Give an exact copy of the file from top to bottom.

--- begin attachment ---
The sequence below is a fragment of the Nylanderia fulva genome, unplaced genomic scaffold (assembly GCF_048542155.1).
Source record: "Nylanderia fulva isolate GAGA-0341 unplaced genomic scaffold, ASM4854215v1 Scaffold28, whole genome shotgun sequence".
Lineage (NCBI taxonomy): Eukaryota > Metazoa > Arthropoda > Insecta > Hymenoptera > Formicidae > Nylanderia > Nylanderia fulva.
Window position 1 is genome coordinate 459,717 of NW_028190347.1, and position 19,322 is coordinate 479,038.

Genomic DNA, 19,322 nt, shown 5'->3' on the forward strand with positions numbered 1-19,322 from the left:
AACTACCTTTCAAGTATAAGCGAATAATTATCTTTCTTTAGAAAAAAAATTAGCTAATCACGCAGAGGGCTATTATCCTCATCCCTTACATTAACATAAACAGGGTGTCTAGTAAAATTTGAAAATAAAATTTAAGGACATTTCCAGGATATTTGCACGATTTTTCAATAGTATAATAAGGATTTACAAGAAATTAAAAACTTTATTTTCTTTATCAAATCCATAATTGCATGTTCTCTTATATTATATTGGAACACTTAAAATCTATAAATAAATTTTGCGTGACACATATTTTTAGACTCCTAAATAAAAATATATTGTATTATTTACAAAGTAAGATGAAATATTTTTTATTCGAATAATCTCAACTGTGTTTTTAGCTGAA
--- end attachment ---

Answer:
The sequence below is a fragment of the Nylanderia fulva genome, unplaced genomic scaffold (assembly GCF_048542155.1).
Source record: "Nylanderia fulva isolate GAGA-0341 unplaced genomic scaffold, ASM4854215v1 Scaffold28, whole genome shotgun sequence".
Lineage (NCBI taxonomy): Eukaryota > Metazoa > Arthropoda > Insecta > Hymenoptera > Formicidae > Nylanderia > Nylanderia fulva.
Window position 1 is genome coordinate 459,717 of NW_028190347.1, and position 19,322 is coordinate 479,038.

Genomic DNA, 19,322 nt, shown 5'->3' on the forward strand with positions numbered 1-19,322 from the left:
AACTACCTTTCAAGTATAAGCGAATAATTATCTTTCTTTAGAAAAAAAATTAGCTAATCACGCAGAGGGCTATTATCCTCATCCCTTACATTAACATAAACAGGGTGTCTAGTAAAATTTGAAAATAAAATTTAAGGACATTTCCAGGATATTTGCACGATTTTTCAATAGTATAATAAGGATTTACAAGAAATTAAAAACTTTATTTTCTTTATCAAATCCATAATTGCATGTTCTCTTATATTATATTGGAACACTTAAAATCTATAAATAAATTTTGCGTGACACATATTTTTAGACTCCTAAATAAAAATATATTGTATTATTTACAAAGTAAGATGAAATATTTTTTATTCGAATAATCTCAACTGTGTTTTTAGCTGAA